Bud­ding a hero to gar­den­ers with in­ven­tion

Gloucestershire Echo - - NOSTALGIA -

THINK of a typ­i­cal Bri­tish gar­den and your men­tal im­age prob­a­bly in­cludes a well-man­i­cured sward of lawn with stripes as straight as those down the trousers of a bank man­ager’s suit.

The per­son re­spon­si­ble for those stripes is Ed­win Beard Bud­ding, in­ven­tor of the lawn­mower and a man born and bred in Stroud, Glouces­ter­shire.

Be­fore his ma­chine or­di­nary do­mes­tic homes did not have lawns.

Stately homes did and the up­keep re­quired a vast amount of man power.

At Blen­heim Palace, for ex­am­ple, in around 1800 a work­force of 200 peo­ple looked af­ter the es­tate and in the sum­mer months a quar­ter of them were per­ma­nently oc­cu­pied by keep­ing the grass cut with scythes and hand shears, then gath­er­ing up the clip­pings af­ter­wards.

The word lawn re­ferred to land grazed by animals and it crops up in lo­cal place names, such as Corse Lawn.

So it was a bit of a blow to job op­por­tu­ni­ties for labour­ers when in 1830 Mr Bud­ding de­signed and pa­tented the world’s first lawn­mower.

Born in 1795 the son of a farmer, Ed­win trained as a car­pen­ter be­fore chang­ing tack to be­come a pat­tern maker in an iron foundry where his in­ven­tive abil­ity soon came to the fore.

His en­gi­neer­ing in­no­va­tions in­cluded a hand pis­tol, a ma­chine for cut­ting up veg­eta­bles, a lathe and the first adjustable span­ner.

Then in 1830 he de­signed the lawna

mower, which was said to be in­spired by mech­a­nised cut­ting shears he’d seen used in Stroud cloth mills. To put his lawn­mow­ers into pro­duc­tion, Bud­ding set up a part­ner­ship with John Ferrabee who owned the Phoenix Iron Works at Thrupp.

The ear­li­est ma­chine had a 19 inch cut­ting width and was pushed from be­hind. It had a box on the front to catch the clip­pings and roller to make the stripes on the lawn and when you see one you re­alise that lawn mow­ers haven’t re­ally changed much over the years. The orig­i­nal model did, how­ever, prove to be heavy go­ing for one op­er­a­tor, so a sec­ond han­dle at the front was added al­low­ing the ma­chine to be pushed and pulled by two peo­ple, or some­times a horse.

Among the list of cus­tomers for Mr Bud­ding’s in­no­va­tion were Lon­don Zoo in Re­gent’s Park the Ox­ford Col­leges. Lawn­mow­ers proved to be a great suc­cess.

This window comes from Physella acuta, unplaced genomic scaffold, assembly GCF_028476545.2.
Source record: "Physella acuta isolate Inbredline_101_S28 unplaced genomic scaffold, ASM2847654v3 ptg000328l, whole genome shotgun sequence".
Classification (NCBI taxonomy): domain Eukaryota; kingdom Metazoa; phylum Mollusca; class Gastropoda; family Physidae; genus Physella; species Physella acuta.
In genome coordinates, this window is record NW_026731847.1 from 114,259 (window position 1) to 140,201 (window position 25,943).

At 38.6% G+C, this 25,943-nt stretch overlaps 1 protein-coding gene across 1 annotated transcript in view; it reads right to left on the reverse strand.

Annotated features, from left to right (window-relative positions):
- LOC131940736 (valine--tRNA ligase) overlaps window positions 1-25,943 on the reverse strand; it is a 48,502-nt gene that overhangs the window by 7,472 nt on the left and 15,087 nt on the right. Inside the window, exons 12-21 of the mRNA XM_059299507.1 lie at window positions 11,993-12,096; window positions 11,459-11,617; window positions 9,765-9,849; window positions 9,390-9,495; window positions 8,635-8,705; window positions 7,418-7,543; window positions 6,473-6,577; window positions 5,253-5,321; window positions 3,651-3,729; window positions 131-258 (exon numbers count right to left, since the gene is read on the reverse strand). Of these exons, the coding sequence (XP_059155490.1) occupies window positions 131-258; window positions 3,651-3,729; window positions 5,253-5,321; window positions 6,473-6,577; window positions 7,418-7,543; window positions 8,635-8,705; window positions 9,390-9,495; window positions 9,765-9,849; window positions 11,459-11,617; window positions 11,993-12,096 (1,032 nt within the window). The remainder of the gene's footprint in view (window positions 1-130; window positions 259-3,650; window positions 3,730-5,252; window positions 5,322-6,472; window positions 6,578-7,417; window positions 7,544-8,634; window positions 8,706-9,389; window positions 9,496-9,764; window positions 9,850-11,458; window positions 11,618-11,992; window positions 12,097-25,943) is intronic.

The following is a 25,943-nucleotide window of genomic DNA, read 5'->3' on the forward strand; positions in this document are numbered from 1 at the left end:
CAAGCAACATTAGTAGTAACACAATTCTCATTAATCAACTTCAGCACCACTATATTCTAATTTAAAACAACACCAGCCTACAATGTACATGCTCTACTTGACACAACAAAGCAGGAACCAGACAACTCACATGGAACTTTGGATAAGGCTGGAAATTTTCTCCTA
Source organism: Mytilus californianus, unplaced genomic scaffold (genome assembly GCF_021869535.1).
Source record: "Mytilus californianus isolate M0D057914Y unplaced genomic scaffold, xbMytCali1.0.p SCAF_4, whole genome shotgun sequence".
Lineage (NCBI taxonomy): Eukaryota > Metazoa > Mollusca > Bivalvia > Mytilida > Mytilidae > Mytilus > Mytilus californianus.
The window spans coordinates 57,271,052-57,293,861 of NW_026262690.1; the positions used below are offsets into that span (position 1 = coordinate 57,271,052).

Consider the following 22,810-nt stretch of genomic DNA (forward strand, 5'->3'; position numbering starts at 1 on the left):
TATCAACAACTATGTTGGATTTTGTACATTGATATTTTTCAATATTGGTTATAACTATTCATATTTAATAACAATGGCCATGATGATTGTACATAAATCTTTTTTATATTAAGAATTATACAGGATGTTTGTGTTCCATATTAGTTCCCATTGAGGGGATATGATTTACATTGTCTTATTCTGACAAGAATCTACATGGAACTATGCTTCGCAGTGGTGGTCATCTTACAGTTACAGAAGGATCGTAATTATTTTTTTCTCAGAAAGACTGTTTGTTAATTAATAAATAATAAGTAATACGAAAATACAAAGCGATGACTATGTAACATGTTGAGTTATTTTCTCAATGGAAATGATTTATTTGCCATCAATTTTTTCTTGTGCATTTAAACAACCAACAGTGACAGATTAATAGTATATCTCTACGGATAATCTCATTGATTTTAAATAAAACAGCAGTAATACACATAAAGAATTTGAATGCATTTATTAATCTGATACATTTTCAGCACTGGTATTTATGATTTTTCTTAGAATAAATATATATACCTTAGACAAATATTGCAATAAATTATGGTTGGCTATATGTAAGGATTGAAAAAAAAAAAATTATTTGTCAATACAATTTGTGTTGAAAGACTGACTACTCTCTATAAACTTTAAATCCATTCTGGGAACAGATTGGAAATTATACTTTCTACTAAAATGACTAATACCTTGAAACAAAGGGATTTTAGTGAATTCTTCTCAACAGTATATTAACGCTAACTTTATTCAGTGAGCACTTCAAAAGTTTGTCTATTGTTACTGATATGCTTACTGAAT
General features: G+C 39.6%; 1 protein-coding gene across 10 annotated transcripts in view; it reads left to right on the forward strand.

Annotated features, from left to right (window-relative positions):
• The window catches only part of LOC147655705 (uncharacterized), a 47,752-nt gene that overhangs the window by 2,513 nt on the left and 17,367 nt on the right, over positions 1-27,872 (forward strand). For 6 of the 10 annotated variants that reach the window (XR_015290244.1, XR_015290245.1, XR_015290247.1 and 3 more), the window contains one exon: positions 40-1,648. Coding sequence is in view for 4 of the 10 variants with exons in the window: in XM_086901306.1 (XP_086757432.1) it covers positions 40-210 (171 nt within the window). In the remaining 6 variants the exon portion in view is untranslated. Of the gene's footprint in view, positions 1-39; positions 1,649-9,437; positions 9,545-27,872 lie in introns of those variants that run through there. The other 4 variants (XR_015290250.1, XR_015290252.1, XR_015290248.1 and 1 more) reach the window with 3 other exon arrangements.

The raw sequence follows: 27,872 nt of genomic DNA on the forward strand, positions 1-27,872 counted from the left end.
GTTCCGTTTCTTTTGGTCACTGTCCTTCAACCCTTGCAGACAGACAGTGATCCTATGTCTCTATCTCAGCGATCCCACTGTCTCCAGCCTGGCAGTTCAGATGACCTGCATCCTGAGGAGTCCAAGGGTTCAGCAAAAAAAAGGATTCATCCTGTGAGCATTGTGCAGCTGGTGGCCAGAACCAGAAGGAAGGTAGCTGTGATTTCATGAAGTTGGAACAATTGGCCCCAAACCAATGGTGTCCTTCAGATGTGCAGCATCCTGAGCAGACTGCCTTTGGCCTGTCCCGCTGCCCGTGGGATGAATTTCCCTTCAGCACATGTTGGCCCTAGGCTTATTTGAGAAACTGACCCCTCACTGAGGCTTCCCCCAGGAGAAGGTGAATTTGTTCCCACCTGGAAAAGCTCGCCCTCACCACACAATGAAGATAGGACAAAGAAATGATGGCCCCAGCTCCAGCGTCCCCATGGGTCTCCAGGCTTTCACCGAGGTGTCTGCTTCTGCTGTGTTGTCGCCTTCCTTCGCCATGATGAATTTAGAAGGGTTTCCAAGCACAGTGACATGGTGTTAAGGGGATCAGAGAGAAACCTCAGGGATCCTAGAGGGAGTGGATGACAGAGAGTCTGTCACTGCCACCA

range of mod­els with dif­fer­ent cut­ting widths was in­tro­duced and a li­cence was granted for the ma­chines to be made by a Ran­somes of Ip­swich, a firm that made agri­cul­tural equip­ment.

In the 10 years af­ter pro­duc­tion first be­gan 1,000 Bud­ding lawn­mow­ers had been sold.

Steam pow­ered ver­sions of the lawn­mower be­came pop­u­lar in the lat­ter years of Queen Vic­to­ria’s reign, then Ran­somes in­tro­duced a model with a petrol en­gine and that sold nicely too.

“So Ed­win Bud­ding must have be­come wealthy and en­joyed a long re­tire­ment liv­ing in the lap of lux­ury” you may be think­ing.

Sadly, no. At the age of just 50 our hero suf­fered a stroke and died.

You can see an ex­am­ple of an early Bud­ding lawn­mower in Stroud’s Mu­seum in the Park and the Sci­ence Mu­seum in Lon­don has one on dis­play as well.

Ed­win Bud­ding hasn’t achieved as prom­i­nent an en­try in the Who’s Who of in­ven­tors as, say Ge­orge Stephen­son who was re­spon­si­ble for the Rocket lo­co­mo­tive.

That’s odd in a way, be­cause you hardly ever see a steam en­gine on the rail­way these days, while you see plenty of lawn­mow­ers in peo­ple’s gar­dens.

But he had an hon­our be­stowed upon him just a few years ago when Greg Pil­ley, pro­pri­etor of the Stroud Brew­ery, named one of his ex­cel­lent or­ganic beers Bud­ding and it’s been pop­u­lar in the lo­cal­ity ever since.

Ap­pro­pri­ately, Stroud Brew­ery stands on the site in Thrupp where the Phoenix Iron­works stood and in April 2015 a blue plaque com­mem­o­rat­ing Stroud’s al­most fa­mous in­ven­tor was un­veiled by David Withers, pres­i­dent of Ran­somes.

Ed­win Bud­ding

A horse drawn mower

Bud­ding’s pa­tented lawn­mower

Plaque com­mem­o­rat­ing Ed­win Bud­ding

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